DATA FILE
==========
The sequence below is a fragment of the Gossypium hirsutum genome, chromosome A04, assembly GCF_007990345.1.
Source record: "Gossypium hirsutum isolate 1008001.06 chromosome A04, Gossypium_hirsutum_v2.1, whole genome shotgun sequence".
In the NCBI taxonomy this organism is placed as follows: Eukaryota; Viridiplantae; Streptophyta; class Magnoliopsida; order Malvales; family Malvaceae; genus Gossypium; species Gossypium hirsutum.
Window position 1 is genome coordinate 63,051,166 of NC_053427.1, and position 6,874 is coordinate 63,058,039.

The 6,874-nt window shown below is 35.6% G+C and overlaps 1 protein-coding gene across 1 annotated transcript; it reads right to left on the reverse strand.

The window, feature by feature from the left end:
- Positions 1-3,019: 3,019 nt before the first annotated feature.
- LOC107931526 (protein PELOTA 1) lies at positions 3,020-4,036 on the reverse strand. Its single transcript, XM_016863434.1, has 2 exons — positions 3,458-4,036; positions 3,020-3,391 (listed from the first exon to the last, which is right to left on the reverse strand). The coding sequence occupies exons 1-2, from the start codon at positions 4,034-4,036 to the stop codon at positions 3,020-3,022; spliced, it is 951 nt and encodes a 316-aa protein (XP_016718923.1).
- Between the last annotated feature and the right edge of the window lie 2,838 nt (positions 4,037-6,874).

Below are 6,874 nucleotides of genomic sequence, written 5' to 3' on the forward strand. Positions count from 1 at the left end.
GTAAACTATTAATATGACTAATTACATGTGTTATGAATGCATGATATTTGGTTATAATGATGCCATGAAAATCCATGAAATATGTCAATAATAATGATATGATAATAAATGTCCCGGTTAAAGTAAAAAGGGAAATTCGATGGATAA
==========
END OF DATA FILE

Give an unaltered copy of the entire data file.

The sequence below is a fragment of the Gossypium hirsutum genome, chromosome A04, assembly GCF_007990345.1.
Source record: "Gossypium hirsutum isolate 1008001.06 chromosome A04, Gossypium_hirsutum_v2.1, whole genome shotgun sequence".
In the NCBI taxonomy this organism is placed as follows: Eukaryota; Viridiplantae; Streptophyta; class Magnoliopsida; order Malvales; family Malvaceae; genus Gossypium; species Gossypium hirsutum.
Window position 1 is genome coordinate 63,051,166 of NC_053427.1, and position 6,874 is coordinate 63,058,039.

The 6,874-nt window shown below is 35.6% G+C and overlaps 1 protein-coding gene across 1 annotated transcript; it reads right to left on the reverse strand.

The window, feature by feature from the left end:
- Positions 1-3,019: 3,019 nt before the first annotated feature.
- LOC107931526 (protein PELOTA 1) lies at positions 3,020-4,036 on the reverse strand. Its single transcript, XM_016863434.1, has 2 exons — positions 3,458-4,036; positions 3,020-3,391 (listed from the first exon to the last, which is right to left on the reverse strand). The coding sequence occupies exons 1-2, from the start codon at positions 4,034-4,036 to the stop codon at positions 3,020-3,022; spliced, it is 951 nt and encodes a 316-aa protein (XP_016718923.1).
- Between the last annotated feature and the right edge of the window lie 2,838 nt (positions 4,037-6,874).

Below are 6,874 nucleotides of genomic sequence, written 5' to 3' on the forward strand. Positions count from 1 at the left end.
GTAAACTATTAATATGACTAATTACATGTGTTATGAATGCATGATATTTGGTTATAATGATGCCATGAAAATCCATGAAATATGTCAATAATAATGATATGATAATAAATGTCCCGGTTAAAGTAAAAAGGGAAATTCGATGGATAA